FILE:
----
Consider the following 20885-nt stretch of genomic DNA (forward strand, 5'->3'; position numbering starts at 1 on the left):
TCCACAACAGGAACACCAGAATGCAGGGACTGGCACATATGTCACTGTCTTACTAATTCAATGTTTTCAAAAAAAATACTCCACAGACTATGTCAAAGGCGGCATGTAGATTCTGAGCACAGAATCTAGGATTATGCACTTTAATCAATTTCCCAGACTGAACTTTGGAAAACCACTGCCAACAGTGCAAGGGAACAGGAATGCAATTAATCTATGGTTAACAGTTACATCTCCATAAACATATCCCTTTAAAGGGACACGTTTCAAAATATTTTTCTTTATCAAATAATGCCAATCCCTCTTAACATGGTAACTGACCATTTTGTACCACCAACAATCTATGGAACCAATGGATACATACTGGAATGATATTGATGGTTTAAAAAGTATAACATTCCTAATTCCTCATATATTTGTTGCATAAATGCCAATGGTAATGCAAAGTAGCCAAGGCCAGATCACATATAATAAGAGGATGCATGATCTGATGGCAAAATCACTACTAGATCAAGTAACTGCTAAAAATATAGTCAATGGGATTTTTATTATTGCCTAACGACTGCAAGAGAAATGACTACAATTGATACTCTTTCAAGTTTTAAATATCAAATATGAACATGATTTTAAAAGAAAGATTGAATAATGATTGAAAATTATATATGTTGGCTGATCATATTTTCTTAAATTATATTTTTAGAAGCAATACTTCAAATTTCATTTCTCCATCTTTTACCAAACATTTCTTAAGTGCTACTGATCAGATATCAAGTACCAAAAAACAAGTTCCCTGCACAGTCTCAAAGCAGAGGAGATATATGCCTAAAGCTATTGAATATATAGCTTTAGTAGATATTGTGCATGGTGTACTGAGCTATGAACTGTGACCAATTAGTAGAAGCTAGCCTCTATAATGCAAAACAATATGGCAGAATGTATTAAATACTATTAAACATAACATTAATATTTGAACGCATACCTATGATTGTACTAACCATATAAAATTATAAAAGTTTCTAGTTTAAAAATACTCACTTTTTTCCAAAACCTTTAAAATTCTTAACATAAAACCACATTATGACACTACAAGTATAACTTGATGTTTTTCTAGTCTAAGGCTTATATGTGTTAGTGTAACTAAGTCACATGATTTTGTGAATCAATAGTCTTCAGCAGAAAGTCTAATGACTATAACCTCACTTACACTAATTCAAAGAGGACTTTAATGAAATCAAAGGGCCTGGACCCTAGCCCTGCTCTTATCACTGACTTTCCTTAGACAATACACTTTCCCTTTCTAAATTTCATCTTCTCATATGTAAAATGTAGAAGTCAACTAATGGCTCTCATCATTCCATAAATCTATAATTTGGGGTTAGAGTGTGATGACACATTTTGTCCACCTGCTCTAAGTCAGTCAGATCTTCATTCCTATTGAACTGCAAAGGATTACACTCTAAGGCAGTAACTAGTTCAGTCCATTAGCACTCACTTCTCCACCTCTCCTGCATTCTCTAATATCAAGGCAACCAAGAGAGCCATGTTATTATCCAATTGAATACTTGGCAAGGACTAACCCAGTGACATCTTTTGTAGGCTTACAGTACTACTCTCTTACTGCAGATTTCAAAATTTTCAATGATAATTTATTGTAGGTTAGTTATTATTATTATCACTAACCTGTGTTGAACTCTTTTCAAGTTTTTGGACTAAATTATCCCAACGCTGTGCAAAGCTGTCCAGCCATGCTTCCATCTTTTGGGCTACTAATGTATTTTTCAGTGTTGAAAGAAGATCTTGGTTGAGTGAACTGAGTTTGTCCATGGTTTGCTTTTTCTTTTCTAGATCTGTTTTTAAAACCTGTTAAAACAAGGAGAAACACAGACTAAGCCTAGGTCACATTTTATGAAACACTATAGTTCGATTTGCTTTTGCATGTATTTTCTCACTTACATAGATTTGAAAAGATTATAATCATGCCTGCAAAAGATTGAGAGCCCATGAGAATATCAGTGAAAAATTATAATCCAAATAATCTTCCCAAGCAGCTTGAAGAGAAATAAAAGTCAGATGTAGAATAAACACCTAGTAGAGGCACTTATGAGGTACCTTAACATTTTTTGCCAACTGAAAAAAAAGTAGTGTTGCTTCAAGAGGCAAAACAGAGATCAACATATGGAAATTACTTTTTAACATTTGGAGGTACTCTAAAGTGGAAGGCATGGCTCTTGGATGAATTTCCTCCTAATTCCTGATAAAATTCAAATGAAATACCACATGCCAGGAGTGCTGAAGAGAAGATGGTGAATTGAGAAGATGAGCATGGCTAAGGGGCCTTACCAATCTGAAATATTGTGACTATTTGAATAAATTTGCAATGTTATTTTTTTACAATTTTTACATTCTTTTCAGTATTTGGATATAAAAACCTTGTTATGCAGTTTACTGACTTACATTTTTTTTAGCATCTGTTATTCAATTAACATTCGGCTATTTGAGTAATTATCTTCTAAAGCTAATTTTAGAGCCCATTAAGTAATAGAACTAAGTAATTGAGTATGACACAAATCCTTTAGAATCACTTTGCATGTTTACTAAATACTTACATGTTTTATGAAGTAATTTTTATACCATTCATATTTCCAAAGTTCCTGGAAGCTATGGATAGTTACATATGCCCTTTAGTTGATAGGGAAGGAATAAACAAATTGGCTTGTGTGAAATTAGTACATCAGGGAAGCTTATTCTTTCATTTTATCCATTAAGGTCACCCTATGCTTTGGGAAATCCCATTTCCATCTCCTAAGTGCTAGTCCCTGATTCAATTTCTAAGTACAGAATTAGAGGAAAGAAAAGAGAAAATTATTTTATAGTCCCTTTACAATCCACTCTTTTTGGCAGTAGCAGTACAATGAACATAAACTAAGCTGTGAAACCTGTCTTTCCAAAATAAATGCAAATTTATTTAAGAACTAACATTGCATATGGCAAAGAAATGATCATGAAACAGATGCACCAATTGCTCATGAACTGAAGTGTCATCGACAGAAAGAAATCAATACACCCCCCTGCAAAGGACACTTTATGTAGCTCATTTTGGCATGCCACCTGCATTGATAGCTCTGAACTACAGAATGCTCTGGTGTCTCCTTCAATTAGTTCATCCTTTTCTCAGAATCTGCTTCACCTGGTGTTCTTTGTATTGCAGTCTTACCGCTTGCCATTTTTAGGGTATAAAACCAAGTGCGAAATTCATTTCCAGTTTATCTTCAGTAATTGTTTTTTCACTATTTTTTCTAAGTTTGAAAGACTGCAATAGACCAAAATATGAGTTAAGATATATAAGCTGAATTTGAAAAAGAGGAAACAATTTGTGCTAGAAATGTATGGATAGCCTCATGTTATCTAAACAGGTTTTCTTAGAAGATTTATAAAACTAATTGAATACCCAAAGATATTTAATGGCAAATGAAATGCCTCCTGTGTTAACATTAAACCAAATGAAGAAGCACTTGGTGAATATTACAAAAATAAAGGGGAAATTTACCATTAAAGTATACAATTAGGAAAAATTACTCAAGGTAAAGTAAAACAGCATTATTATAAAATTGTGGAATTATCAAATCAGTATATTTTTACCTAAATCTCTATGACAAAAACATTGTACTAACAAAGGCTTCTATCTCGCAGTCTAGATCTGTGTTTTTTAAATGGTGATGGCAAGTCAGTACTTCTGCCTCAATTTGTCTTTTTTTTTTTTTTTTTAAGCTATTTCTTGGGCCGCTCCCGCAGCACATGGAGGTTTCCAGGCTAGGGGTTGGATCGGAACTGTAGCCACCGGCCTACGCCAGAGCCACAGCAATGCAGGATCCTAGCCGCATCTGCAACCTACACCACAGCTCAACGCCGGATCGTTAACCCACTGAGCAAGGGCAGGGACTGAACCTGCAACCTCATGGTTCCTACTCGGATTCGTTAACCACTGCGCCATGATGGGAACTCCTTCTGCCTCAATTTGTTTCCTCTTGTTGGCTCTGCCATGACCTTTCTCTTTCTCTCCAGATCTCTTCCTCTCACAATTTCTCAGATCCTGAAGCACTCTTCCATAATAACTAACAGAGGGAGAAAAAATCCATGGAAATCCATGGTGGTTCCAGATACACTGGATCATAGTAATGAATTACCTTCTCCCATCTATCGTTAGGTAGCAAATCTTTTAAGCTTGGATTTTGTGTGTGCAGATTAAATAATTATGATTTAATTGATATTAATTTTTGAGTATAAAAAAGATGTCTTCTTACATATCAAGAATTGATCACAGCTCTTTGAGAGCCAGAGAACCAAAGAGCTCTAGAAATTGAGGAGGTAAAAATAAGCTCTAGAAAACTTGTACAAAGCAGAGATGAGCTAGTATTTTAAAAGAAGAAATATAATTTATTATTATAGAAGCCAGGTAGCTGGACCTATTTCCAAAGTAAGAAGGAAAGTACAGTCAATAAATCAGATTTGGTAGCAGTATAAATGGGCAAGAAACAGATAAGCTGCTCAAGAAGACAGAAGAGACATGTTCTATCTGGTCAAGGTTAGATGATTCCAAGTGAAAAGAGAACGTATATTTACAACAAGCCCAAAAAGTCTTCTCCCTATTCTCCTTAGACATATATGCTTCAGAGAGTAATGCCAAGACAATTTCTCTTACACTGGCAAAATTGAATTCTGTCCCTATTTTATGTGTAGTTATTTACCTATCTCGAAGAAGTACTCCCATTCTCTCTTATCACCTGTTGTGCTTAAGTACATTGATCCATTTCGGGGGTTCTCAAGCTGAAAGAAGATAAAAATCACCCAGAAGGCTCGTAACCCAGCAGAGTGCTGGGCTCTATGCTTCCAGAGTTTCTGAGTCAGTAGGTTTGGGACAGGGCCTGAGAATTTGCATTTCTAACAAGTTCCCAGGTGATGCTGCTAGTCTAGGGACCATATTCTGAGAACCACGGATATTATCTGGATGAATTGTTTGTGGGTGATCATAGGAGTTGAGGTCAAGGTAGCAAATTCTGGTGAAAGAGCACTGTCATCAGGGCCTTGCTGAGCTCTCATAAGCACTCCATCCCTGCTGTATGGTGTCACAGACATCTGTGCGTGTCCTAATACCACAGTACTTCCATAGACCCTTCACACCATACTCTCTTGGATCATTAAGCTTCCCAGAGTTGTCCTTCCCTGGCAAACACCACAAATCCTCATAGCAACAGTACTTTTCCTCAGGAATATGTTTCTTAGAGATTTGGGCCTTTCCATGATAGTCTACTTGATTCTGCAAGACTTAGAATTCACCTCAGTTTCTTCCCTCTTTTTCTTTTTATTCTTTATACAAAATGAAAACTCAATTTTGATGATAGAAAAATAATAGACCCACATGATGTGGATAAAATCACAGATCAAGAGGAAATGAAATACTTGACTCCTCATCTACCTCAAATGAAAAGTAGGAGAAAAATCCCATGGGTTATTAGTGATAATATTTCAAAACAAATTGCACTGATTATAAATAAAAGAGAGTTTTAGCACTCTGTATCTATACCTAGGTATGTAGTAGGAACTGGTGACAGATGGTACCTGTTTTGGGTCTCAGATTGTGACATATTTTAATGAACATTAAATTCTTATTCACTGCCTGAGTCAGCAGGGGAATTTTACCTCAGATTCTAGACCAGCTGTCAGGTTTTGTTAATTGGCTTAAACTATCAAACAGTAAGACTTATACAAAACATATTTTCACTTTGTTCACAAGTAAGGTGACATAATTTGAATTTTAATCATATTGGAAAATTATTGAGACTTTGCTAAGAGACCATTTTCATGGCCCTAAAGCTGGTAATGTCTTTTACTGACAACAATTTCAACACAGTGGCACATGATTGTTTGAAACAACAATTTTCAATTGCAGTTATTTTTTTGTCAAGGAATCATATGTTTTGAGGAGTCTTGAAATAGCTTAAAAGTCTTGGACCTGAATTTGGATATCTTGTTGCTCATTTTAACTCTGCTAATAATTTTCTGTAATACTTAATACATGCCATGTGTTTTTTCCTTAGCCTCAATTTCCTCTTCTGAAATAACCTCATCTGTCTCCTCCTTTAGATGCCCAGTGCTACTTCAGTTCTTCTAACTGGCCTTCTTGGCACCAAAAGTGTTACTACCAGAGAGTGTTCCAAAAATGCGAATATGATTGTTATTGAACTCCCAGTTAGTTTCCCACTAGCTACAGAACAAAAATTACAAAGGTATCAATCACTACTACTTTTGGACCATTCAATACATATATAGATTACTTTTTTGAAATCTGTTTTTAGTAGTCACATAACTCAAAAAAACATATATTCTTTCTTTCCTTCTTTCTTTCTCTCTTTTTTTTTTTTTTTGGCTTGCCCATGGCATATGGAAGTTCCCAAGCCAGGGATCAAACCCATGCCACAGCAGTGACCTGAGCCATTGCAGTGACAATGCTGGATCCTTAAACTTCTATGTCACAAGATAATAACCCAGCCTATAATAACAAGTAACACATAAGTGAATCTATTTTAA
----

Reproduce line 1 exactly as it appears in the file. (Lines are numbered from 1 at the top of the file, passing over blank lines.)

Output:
Consider the following 20885-nt stretch of genomic DNA (forward strand, 5'->3'; position numbering starts at 1 on the left):